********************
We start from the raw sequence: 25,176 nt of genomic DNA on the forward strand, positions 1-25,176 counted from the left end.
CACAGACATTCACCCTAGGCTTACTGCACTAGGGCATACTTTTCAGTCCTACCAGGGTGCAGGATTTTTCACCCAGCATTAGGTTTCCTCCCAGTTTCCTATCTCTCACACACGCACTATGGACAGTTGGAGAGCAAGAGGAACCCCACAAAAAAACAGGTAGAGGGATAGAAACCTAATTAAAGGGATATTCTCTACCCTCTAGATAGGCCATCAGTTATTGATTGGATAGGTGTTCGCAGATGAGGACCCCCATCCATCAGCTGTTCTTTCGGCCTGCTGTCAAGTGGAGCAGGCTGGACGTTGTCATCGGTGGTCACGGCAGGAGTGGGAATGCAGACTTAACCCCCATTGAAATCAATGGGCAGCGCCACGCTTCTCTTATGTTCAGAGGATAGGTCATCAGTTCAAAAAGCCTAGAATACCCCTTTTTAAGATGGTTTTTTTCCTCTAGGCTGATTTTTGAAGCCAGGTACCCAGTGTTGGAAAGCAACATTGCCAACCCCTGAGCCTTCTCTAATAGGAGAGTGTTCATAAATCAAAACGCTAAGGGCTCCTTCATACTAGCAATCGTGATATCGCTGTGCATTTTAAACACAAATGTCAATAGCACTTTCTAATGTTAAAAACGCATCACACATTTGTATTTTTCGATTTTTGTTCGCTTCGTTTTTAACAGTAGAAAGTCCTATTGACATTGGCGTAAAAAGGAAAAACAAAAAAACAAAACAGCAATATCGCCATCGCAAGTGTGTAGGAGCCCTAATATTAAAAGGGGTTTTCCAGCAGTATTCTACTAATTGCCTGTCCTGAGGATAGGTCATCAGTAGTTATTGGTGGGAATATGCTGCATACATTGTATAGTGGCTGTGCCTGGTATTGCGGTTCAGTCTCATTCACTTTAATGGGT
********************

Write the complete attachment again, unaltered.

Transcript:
We start from the raw sequence: 25,176 nt of genomic DNA on the forward strand, positions 1-25,176 counted from the left end.
CACAGACATTCACCCTAGGCTTACTGCACTAGGGCATACTTTTCAGTCCTACCAGGGTGCAGGATTTTTCACCCAGCATTAGGTTTCCTCCCAGTTTCCTATCTCTCACACACGCACTATGGACAGTTGGAGAGCAAGAGGAACCCCACAAAAAAACAGGTAGAGGGATAGAAACCTAATTAAAGGGATATTCTCTACCCTCTAGATAGGCCATCAGTTATTGATTGGATAGGTGTTCGCAGATGAGGACCCCCATCCATCAGCTGTTCTTTCGGCCTGCTGTCAAGTGGAGCAGGCTGGACGTTGTCATCGGTGGTCACGGCAGGAGTGGGAATGCAGACTTAACCCCCATTGAAATCAATGGGCAGCGCCACGCTTCTCTTATGTTCAGAGGATAGGTCATCAGTTCAAAAAGCCTAGAATACCCCTTTTTAAGATGGTTTTTTTCCTCTAGGCTGATTTTTGAAGCCAGGTACCCAGTGTTGGAAAGCAACATTGCCAACCCCTGAGCCTTCTCTAATAGGAGAGTGTTCATAAATCAAAACGCTAAGGGCTCCTTCATACTAGCAATCGTGATATCGCTGTGCATTTTAAACACAAATGTCAATAGCACTTTCTAATGTTAAAAACGCATCACACATTTGTATTTTTCGATTTTTGTTCGCTTCGTTTTTAACAGTAGAAAGTCCTATTGACATTGGCGTAAAAAGGAAAAACAAAAAAACAAAACAGCAATATCGCCATCGCAAGTGTGTAGGAGCCCTAATATTAAAAGGGGTTTTCCAGCAGTATTCTACTAATTGCCTGTCCTGAGGATAGGTCATCAGTAGTTATTGGTGGGAATATGCTGCATACATTGTATAGTGGCTGTGCCTGGTATTGCGGTTCAGTCTCATTCACTTTAATGGGT